HomeNews and Events2022 Lamborghini Countach recalled because rear glass may detach

2022 Lamborghini Countach recalled because rear glass may detach


Even exotic supercars are occasionally subject to recalls. Lamborghini just issued one for every 2022 Countach LPI 800-4 delivered in the U.S. so far. The recall affects nine cars.

The new Countach is being recalled because of rear glass panels that may detach from the car, according to the NHTSA. Lamborghini blames a supplier error, saying in a recall report that the supplier didn’t correctly bond the glass panels to the engine covers of affected cars.

Lamborghini Countach LPI 800-4

The incorrectly-bonded panels could detach from the car while driving, creating a potential road hazard, Lamborghini noted in the report. The automaker first became aware of this problem in October after receiving a report from a dealership in Qatar about a problem with one of the four glass panels on the Countach’s engine cover. Lamborghini isn’t aware of any issues with cars in other markets, however.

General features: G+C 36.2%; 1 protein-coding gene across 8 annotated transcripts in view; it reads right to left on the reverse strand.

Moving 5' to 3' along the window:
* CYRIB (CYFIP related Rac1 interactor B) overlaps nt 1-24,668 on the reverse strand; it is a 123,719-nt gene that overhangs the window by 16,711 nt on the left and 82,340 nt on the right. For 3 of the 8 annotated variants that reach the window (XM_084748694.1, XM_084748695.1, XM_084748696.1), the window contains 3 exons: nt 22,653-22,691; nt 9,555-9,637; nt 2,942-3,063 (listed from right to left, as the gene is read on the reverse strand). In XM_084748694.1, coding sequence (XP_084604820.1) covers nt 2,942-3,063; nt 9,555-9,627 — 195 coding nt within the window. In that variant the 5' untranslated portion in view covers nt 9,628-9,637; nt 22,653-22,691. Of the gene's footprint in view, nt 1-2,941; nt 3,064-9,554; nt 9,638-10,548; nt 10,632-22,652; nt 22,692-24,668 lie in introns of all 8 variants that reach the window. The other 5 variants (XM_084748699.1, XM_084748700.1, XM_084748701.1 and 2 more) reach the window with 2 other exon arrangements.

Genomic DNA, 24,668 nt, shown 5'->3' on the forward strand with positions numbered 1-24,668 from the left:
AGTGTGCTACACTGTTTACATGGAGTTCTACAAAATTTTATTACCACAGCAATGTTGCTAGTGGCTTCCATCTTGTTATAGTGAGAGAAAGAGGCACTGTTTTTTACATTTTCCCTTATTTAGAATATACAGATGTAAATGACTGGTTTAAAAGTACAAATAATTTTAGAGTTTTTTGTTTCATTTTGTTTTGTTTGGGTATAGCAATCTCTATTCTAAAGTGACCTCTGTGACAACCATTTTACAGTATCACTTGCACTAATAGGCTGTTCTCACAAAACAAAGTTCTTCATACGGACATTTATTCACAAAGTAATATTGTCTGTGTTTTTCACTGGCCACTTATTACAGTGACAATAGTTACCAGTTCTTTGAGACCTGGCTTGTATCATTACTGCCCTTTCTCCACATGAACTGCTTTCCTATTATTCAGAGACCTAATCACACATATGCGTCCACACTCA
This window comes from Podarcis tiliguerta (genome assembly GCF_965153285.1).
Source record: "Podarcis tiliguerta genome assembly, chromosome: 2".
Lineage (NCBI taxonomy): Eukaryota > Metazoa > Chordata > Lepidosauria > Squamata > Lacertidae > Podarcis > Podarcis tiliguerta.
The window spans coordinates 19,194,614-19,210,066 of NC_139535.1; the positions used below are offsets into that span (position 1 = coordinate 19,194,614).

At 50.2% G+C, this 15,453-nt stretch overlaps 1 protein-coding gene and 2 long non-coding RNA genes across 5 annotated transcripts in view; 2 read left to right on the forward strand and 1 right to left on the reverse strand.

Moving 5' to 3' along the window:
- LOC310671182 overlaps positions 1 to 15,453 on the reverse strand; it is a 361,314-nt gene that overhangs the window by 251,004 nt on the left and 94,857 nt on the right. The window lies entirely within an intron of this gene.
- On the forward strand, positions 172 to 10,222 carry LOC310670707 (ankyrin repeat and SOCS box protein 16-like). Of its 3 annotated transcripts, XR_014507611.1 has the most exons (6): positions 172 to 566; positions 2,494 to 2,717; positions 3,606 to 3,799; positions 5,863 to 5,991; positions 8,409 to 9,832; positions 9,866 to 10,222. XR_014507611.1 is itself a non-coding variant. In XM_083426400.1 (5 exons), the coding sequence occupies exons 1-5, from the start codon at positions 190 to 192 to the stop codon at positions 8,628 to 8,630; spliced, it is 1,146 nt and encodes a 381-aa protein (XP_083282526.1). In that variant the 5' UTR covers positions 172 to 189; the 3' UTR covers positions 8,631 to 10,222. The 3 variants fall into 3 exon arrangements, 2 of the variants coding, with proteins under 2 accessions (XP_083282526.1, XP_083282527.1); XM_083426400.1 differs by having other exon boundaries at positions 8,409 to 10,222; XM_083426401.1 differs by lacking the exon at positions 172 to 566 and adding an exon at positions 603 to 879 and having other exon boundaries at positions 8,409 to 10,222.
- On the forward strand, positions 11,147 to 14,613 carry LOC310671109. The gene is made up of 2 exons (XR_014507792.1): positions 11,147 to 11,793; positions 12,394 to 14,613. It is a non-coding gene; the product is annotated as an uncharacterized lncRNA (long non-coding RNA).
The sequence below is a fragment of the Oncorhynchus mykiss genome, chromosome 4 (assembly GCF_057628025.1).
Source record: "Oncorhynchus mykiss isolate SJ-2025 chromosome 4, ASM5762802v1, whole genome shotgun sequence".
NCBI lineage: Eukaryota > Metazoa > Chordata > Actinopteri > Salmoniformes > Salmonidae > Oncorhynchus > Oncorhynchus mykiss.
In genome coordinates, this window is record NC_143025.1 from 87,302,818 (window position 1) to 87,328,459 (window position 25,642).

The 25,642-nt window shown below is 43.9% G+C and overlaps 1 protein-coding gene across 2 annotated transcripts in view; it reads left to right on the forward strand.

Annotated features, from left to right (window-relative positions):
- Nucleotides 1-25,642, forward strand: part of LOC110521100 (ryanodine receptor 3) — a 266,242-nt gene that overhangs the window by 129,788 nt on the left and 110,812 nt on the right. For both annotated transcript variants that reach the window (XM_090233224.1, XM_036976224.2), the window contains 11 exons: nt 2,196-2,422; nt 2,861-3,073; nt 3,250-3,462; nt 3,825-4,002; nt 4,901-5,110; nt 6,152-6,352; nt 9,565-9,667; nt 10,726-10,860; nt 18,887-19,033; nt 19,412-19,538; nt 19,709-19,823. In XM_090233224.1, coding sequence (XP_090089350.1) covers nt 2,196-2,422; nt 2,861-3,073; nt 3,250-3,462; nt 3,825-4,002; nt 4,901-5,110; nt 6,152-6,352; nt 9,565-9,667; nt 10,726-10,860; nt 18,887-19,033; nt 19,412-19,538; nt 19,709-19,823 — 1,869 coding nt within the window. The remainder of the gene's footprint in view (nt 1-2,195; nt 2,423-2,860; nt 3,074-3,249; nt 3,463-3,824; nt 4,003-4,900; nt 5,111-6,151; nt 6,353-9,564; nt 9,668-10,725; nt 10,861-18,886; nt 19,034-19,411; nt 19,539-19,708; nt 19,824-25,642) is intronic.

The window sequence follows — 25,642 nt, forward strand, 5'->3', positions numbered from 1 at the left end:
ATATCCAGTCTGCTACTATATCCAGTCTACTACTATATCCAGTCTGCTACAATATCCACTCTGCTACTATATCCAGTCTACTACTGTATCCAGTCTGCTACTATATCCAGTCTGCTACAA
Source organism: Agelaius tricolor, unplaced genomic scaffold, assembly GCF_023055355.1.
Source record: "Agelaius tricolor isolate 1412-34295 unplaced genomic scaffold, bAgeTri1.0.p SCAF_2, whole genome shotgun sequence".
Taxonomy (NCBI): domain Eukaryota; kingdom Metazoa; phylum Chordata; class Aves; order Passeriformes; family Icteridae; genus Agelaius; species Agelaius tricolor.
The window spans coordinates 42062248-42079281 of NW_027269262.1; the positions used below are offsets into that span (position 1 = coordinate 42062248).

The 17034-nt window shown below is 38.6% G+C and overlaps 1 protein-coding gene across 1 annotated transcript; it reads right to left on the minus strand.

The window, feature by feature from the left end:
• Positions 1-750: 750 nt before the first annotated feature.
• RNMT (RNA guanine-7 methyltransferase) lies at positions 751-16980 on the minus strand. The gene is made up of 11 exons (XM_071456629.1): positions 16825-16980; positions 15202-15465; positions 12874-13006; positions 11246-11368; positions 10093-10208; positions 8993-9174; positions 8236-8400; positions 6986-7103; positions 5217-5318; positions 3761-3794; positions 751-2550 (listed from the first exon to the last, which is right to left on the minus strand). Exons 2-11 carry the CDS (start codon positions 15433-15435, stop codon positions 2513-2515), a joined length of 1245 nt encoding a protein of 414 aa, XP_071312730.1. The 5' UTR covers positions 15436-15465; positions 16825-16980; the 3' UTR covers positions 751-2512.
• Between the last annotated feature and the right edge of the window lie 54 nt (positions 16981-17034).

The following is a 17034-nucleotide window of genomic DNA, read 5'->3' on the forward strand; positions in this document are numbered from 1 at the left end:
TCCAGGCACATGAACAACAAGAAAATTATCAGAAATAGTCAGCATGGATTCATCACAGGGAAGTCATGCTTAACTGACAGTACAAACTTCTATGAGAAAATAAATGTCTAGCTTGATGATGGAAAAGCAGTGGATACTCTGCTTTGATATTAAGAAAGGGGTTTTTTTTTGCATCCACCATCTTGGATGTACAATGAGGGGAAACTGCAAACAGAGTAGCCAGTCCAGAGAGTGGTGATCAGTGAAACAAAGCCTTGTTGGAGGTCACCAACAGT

Dealers will inspect and, if necessary, replace the glass free of charge. Lamborghini plans to begin mailing letters to owners notifying them of the recall by Jan. 13, 2023.

Lamborghini Countach LPI 800-4

Unveiled during 2021 Monterey Car Week, the Countach LPI 800-4 was built to celebrate the 50th anniversary of the Countach’s debut. Its styling is a modern interpretation of the iconic wedge-shaped original Countach, but the LPI 800-4 is based on the outgoing Lamborghini Aventador, and features a hybrid powertrain producing 803 hp.

While it’s just one of several Aventador-based special editions to launch ahead of that model’s replacement, and isn’t any quicker from 0-62 mph than the non-hybrid Aventador Ultimae coupe, the Countach LPI 800-4 had no trouble finding buyers. The entire 112-unit production run reportedly sold out shortly after the car’s reveal despite a price tag estimated to be well within the seven-figure range. Lamborghini began delivering cars earlier this year.

This article was originally published by Motor Authority, an editorial partner of



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